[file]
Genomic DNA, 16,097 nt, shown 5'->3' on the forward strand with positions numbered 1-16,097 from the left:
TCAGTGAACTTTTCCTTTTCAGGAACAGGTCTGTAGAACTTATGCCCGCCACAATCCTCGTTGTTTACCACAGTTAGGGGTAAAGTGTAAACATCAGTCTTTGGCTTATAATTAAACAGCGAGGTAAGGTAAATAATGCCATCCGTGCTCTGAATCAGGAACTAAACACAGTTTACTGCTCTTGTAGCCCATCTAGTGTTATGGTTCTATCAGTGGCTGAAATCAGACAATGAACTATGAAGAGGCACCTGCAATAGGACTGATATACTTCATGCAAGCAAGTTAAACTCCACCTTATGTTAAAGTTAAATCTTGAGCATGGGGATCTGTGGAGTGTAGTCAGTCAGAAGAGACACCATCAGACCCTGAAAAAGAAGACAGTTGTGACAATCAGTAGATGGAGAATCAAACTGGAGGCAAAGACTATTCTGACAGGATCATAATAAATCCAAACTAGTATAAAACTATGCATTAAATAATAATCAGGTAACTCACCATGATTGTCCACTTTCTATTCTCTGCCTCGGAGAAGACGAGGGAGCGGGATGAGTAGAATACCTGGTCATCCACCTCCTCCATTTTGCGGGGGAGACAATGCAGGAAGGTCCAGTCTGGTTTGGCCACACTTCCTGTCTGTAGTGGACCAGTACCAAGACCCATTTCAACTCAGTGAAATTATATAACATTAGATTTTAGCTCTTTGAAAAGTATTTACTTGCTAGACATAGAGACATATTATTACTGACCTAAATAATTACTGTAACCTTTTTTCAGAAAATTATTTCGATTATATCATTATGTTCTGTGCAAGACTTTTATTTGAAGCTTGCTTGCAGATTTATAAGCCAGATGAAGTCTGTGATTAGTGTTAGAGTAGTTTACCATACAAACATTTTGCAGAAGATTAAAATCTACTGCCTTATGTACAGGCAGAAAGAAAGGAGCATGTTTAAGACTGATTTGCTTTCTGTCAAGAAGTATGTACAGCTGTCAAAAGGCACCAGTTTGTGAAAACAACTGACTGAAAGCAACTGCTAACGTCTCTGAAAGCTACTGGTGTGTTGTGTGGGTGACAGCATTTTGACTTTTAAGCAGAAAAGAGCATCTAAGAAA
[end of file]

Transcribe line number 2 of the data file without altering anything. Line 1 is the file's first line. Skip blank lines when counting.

TCAGTGAACTTTTCCTTTTCAGGAACAGGTCTGTAGAACTTATGCCCGCCACAATCCTCGTTGTTTACCACAGTTAGGGGTAAAGTGTAAACATCAGTCTTTGGCTTATAATTAAACAGCGAGGTAAGGTAAATAATGCCATCCGTGCTCTGAATCAGGAACTAAACACAGTTTACTGCTCTTGTAGCCCATCTAGTGTTATGGTTCTATCAGTGGCTGAAATCAGACAATGAACTATGAAGAGGCACCTGCAATAGGACTGATATACTTCATGCAAGCAAGTTAAACTCCACCTTATGTTAAAGTTAAATCTTGAGCATGGGGATCTGTGGAGTGTAGTCAGTCAGAAGAGACACCATCAGACCCTGAAAAAGAAGACAGTTGTGACAATCAGTAGATGGAGAATCAAACTGGAGGCAAAGACTATTCTGACAGGATCATAATAAATCCAAACTAGTATAAAACTATGCATTAAATAATAATCAGGTAACTCACCATGATTGTCCACTTTCTATTCTCTGCCTCGGAGAAGACGAGGGAGCGGGATGAGTAGAATACCTGGTCATCCACCTCCTCCATTTTGCGGGGGAGACAATGCAGGAAGGTCCAGTCTGGTTTGGCCACACTTCCTGTCTGTAGTGGACCAGTACCAAGACCCATTTCAACTCAGTGAAATTATATAACATTAGATTTTAGCTCTTTGAAAAGTATTTACTTGCTAGACATAGAGACATATTATTACTGACCTAAATAATTACTGTAACCTTTTTTCAGAAAATTATTTCGATTATATCATTATGTTCTGTGCAAGACTTTTATTTGAAGCTTGCTTGCAGATTTATAAGCCAGATGAAGTCTGTGATTAGTGTTAGAGTAGTTTACCATACAAACATTTTGCAGAAGATTAAAATCTACTGCCTTATGTACAGGCAGAAAGAAAGGAGCATGTTTAAGACTGATTTGCTTTCTGTCAAGAAGTATGTACAGCTGTCAAAAGGCACCAGTTTGTGAAAACAACTGACTGAAAGCAACTGCTAACGTCTCTGAAAGCTACTGGTGTGTTGTGTGGGTGACAGCATTTTGACTTTTAAGCAGAAAAGAGCATCTAAGAAA